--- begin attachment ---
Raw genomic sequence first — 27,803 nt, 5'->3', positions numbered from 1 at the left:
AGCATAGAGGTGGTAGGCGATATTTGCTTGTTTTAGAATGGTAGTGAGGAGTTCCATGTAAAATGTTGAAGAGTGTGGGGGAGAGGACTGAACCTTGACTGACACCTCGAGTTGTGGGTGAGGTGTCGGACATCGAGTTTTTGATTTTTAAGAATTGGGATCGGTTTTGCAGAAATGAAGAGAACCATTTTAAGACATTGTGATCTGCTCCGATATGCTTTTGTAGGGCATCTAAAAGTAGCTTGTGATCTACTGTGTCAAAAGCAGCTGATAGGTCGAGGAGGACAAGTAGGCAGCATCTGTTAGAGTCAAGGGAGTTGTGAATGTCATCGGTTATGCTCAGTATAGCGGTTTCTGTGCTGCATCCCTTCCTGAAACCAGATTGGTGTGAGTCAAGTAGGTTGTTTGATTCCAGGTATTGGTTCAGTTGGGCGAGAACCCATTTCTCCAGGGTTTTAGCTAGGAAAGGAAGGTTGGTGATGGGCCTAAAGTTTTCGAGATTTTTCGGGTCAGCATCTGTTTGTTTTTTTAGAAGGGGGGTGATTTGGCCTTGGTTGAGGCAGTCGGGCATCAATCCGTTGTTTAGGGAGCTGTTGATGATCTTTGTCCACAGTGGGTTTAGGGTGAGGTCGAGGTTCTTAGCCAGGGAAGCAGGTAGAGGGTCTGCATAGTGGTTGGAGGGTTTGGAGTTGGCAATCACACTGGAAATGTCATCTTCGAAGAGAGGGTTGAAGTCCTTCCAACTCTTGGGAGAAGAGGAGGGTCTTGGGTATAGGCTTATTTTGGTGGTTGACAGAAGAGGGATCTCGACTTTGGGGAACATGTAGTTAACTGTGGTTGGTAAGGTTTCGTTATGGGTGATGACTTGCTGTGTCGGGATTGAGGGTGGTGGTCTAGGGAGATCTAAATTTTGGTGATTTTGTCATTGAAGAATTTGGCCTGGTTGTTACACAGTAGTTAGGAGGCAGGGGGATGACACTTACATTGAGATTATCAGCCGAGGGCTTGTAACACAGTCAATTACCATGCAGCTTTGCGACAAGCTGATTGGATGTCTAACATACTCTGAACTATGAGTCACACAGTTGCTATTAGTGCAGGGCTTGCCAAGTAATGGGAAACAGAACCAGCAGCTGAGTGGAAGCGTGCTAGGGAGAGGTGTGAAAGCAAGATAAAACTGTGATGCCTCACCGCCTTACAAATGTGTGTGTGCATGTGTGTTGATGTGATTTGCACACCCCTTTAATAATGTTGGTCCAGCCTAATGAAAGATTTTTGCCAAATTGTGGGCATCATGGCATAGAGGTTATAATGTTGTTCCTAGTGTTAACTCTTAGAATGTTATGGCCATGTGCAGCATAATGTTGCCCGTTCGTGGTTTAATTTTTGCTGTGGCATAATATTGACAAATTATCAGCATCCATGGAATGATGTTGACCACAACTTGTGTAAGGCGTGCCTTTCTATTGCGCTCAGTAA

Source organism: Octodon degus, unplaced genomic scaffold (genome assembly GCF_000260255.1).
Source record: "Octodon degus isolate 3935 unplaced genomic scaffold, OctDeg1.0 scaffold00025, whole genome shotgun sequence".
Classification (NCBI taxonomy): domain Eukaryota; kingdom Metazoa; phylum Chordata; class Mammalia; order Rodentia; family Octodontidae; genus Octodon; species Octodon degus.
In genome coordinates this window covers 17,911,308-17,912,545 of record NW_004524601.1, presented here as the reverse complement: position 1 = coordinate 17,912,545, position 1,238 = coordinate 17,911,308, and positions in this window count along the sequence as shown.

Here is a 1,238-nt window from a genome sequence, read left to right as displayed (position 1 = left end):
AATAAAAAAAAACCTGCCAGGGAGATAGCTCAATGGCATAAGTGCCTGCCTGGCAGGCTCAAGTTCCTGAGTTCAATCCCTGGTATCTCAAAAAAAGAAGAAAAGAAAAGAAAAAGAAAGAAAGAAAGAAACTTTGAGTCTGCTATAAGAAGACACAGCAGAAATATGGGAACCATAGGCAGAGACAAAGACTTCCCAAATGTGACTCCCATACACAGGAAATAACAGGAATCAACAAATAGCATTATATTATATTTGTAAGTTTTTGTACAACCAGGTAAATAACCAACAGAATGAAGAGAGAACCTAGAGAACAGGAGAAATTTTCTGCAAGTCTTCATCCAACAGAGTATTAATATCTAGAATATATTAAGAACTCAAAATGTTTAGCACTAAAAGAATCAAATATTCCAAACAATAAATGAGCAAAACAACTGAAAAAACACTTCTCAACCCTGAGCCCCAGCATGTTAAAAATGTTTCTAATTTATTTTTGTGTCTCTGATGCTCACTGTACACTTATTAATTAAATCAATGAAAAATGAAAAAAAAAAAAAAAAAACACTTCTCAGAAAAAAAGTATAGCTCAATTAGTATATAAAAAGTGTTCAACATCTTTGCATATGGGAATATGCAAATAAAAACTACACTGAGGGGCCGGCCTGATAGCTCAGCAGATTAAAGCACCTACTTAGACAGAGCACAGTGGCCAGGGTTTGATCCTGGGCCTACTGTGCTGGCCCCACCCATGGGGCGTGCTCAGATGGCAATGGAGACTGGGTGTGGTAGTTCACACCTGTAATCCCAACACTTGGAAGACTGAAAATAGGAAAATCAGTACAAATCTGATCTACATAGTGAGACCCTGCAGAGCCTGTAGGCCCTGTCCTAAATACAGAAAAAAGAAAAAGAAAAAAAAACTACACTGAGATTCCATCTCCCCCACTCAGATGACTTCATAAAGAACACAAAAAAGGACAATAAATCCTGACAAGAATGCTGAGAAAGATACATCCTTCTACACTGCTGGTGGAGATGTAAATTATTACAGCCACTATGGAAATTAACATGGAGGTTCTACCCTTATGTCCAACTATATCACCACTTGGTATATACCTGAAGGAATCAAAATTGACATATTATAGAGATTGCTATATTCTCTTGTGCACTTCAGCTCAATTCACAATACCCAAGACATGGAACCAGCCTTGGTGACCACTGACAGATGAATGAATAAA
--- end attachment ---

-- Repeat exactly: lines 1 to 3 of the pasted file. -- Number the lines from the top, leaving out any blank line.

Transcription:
Raw genomic sequence first — 27,803 nt, 5'->3', positions numbered from 1 at the left:
AGCATAGAGGTGGTAGGCGATATTTGCTTGTTTTAGAATGGTAGTGAGGAGTTCCATGTAAAATGTTGAAGAGTGTGGGGGAGAGGACTGAACCTTGACTGACACCTCGAGTTGTGGGTGAGGTGTCGGACATCGAGTTTTTGATTTTTAAGAATTGGGATCGGTTTTGCAGAAATGAAGAGAACCATTTTAAGACATTGTGATCTGCTCCGATATGCTTTTGTAGGGCATCTAAAAGTAGCTTGTGATCTACTGTGTCAAAAGCAGCTGATAGGTCGAGGAGGACAAGTAGGCAGCATCTGTTAGAGTCAAGGGAGTTGTGAATGTCATCGGTTATGCTCAGTATAGCGGTTTCTGTGCTGCATCCCTTCCTGAAACCAGATTGGTGTGAGTCAAGTAGGTTGTTTGATTCCAGGTATTGGTTCAGTTGGGCGAGAACCCATTTCTCCAGGGTTTTAGCTAGGAAAGGAAGGTTGGTGATGGGCCTAAAGTTTTCGAGATTTTTCGGGTCAGCATCTGTTTGTTTTTTTAGAAGGGGGGTGATTTGGCCTTGGTTGAGGCAGTCGGGCATCAATCCGTTGTTTAGGGAGCTGTTGATGATCTTTGTCCACAGTGGGTTTAGGGTGAGGTCGAGGTTCTTAGCCAGGGAAGCAGGTAGAGGGTCTGCATAGTGGTTGGAGGGTTTGGAGTTGGCAATCACACTGGAAATGTCATCTTCGAAGAGAGGGTTGAAGTCCTTCCAACTCTTGGGAGAAGAGGAGGGTCTTGGGTATAGGCTTATTTTGGTGGTTGACAGAAGAGGGATCTCGACTTTGGGGAACATGTAGTTAACTGTGGTTGGTAAGGTTTCGTTATGGGTGATGACTTGCTGTGTCGGGATTGAGGGTGGTGGTCTAGGGAGATCTAAATTTTGGTGATTTTGTCATTGAAGAATTTGGCCTGGTTGTTACACAGTAGTTAGGAGGCAGGGGGATGACACTTACATTGAGATTATCAGCCGAGGGCTTGTAACACAGTCAATTACCATGCAGCTTTGCGACAAGCTGATTGGATGTCTAACATACTCTGAACTATGAGTCACACAGTTGCTATTAGTGCAGGGCTTGCCAAGTAATGGGAAACAGAACCAGCAGCTGAGTGGAAGCGTGCTAGGGAGAGGTGTGAAAGCAAGATAAAACTGTGATGCCTCACCGCCTTACAAATGTGTGTGTGCATGTGTGTTGATGTGATTTGCACACCCCTTTAATAATGTTGGTCCAGCCTAATGAAAGATTTTTGCCAAATTGTGGGCATCATGGCATAGAGGTTATAATGTTGTTCCTAGTGTTAACTCTTAGAATGTTATGGCCATGTGCAGCATAATGTTGCCCGTTCGTGGTTTAATTTTTGCTGTGGCATAATATTGACAAATTATCAGCATCCATGGAATGATGTTGACCACAACTTGTGTAAGGCGTGCCTTTCTATTGCGCTCAGTAA

Source organism: Octodon degus, unplaced genomic scaffold (genome assembly GCF_000260255.1).